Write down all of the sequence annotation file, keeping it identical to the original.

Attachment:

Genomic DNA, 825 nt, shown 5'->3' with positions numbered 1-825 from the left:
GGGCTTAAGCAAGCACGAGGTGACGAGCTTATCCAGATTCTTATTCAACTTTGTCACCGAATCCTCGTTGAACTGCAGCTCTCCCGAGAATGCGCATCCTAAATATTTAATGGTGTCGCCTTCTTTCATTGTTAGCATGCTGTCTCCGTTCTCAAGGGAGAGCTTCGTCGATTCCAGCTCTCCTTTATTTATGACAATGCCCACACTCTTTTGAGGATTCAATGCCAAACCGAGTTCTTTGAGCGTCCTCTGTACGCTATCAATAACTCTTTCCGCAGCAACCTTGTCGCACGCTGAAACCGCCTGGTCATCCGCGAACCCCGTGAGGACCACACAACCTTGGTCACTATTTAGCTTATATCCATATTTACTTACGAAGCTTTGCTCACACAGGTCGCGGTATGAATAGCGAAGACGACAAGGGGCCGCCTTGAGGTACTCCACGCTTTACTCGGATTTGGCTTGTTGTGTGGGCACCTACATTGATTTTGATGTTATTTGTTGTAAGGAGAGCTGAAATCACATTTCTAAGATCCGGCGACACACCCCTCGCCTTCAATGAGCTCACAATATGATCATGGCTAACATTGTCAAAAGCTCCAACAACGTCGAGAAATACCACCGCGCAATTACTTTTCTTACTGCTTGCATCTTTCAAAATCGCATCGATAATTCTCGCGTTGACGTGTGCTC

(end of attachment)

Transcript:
Genomic DNA, 825 nt, shown 5'->3' with positions numbered 1-825 from the left:
GGGCTTAAGCAAGCACGAGGTGACGAGCTTATCCAGATTCTTATTCAACTTTGTCACCGAATCCTCGTTGAACTGCAGCTCTCCCGAGAATGCGCATCCTAAATATTTAATGGTGTCGCCTTCTTTCATTGTTAGCATGCTGTCTCCGTTCTCAAGGGAGAGCTTCGTCGATTCCAGCTCTCCTTTATTTATGACAATGCCCACACTCTTTTGAGGATTCAATGCCAAACCGAGTTCTTTGAGCGTCCTCTGTACGCTATCAATAACTCTTTCCGCAGCAACCTTGTCGCACGCTGAAACCGCCTGGTCATCCGCGAACCCCGTGAGGACCACACAACCTTGGTCACTATTTAGCTTATATCCATATTTACTTACGAAGCTTTGCTCACACAGGTCGCGGTATGAATAGCGAAGACGACAAGGGGCCGCCTTGAGGTACTCCACGCTTTACTCGGATTTGGCTTGTTGTGTGGGCACCTACATTGATTTTGATGTTATTTGTTGTAAGGAGAGCTGAAATCACATTTCTAAGATCCGGCGACACACCCCTCGCCTTCAATGAGCTCACAATATGATCATGGCTAACATTGTCAAAAGCTCCAACAACGTCGAGAAATACCACCGCGCAATTACTTTTCTTACTGCTTGCATCTTTCAAAATCGCATCGATAATTCTCGCGTTGACGTGTGCTC